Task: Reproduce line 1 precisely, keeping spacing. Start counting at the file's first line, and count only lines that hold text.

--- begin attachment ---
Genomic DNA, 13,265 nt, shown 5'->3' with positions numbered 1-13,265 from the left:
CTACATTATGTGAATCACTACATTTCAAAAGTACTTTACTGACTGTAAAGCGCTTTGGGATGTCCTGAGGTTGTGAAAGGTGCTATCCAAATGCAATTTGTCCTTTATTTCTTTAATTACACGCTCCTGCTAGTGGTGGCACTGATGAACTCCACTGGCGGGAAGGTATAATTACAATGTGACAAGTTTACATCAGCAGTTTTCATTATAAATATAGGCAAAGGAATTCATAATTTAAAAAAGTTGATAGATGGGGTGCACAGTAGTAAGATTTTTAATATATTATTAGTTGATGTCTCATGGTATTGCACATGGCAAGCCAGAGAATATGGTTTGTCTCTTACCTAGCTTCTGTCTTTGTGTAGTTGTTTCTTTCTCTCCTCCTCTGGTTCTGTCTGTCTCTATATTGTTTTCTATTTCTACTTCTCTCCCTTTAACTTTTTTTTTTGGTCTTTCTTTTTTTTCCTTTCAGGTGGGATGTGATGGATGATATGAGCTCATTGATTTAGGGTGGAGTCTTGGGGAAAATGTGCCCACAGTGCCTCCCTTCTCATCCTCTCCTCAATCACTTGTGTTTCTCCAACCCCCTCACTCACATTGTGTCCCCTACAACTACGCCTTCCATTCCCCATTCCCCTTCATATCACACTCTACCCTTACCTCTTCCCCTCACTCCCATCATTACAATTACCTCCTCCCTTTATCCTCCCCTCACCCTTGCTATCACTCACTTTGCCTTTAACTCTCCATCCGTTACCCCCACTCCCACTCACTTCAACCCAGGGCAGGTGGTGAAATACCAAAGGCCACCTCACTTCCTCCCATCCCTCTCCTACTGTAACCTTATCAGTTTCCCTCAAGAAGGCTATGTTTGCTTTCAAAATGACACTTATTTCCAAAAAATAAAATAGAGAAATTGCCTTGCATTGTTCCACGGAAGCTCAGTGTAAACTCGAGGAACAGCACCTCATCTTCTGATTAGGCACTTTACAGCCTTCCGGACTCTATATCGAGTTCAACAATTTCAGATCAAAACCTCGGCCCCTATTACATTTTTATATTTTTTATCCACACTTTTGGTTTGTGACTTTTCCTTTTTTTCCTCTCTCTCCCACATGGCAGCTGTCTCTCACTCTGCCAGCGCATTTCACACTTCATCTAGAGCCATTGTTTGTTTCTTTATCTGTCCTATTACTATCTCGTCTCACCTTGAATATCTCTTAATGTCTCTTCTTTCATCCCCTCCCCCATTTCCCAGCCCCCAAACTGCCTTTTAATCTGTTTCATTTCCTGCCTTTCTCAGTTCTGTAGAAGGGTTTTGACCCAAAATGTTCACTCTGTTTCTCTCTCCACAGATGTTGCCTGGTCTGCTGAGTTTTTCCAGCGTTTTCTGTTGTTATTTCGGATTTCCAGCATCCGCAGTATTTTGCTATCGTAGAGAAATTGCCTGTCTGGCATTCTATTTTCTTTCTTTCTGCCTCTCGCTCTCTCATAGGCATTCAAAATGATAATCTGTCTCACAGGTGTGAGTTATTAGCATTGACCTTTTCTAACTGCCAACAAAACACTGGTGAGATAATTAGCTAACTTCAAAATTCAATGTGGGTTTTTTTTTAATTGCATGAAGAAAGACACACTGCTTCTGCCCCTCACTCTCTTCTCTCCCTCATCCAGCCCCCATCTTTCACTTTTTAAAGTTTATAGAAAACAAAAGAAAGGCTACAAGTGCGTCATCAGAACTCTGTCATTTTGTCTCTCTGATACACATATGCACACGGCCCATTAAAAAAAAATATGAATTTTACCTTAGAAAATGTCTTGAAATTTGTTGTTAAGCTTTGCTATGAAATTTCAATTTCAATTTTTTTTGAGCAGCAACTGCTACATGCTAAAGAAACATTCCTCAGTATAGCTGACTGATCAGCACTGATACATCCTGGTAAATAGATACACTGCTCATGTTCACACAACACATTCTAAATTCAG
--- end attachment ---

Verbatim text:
Genomic DNA, 13,265 nt, shown 5'->3' with positions numbered 1-13,265 from the left: